Are you flexitarian, reducetarian, vegetarian, or vegan that is looking for some tips to improve your diet so you give your body all the nutrients it needs to be healthy and thrive?
I believe there was a time in history when meat helped us survive. The Omegas from the fishes helped us grow our brains bigger, and hunting an animal by a human was part of a natural life cycle. However, where we took it with the industrial revolution has nothing to do with the natural food cycle anymore. Nowadays more and more people are deciding to go plant-based, but often we forget to replace key nutrients.
What is a plant-based diet? Plant-based foods are foods derived from plants with no animal-source foods or artificial ingredients.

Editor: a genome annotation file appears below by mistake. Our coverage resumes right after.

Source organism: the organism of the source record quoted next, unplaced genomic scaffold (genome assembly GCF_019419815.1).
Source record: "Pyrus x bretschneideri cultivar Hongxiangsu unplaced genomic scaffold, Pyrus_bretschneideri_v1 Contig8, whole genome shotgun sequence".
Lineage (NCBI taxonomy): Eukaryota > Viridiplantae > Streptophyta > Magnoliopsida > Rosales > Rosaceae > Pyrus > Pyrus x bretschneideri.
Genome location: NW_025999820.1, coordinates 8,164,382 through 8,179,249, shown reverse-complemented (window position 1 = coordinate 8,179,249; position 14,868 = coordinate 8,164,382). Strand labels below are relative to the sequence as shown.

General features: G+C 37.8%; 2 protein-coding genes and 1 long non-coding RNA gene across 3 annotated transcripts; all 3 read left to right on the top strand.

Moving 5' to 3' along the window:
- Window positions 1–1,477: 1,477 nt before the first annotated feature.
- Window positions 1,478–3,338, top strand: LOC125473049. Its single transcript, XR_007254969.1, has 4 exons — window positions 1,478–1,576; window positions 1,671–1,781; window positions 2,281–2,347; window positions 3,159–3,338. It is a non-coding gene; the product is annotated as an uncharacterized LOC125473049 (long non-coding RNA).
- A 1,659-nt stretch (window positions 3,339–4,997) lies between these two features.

7 Fun Action Steps to Include More Plant-Based Meals in Your Diet
1. Apply One Simple Rule
Eat whole foods, eat locally and seasonally and no(or less) processed and sugary foods. A Vegan Or Vegetarian Diet Does Not Mean Eating Healthily.
The plant-based diet is usually lighter, and the fat decreases however sugar or processed foods intake can still be out of control. The plant-based diet is great to apply when you have a high level of cholesterol.
If it doesn’t feel right, don’t quit immediately all meat and dairy, but have an intention and motivation to reduce. You can also choose to eat plant-based for a week or two, every 2 or 3 months. Perhaps even starting small, replacing one, two, or half of your dishes with plant-based food is Great! We don’t need more labels, we need action. Imagine if the entire world would cut down meat consumption just by 20%-50%. It is a lot of animal life that would be saved.
2. Diversify your dish.
Include proportionally fruits, grains, leafy greens, plant-based protein, legumes, vegetables, and nuts. Mix and Match as much as you can.
3. Add Missing Nutrients Through Food or Supplements.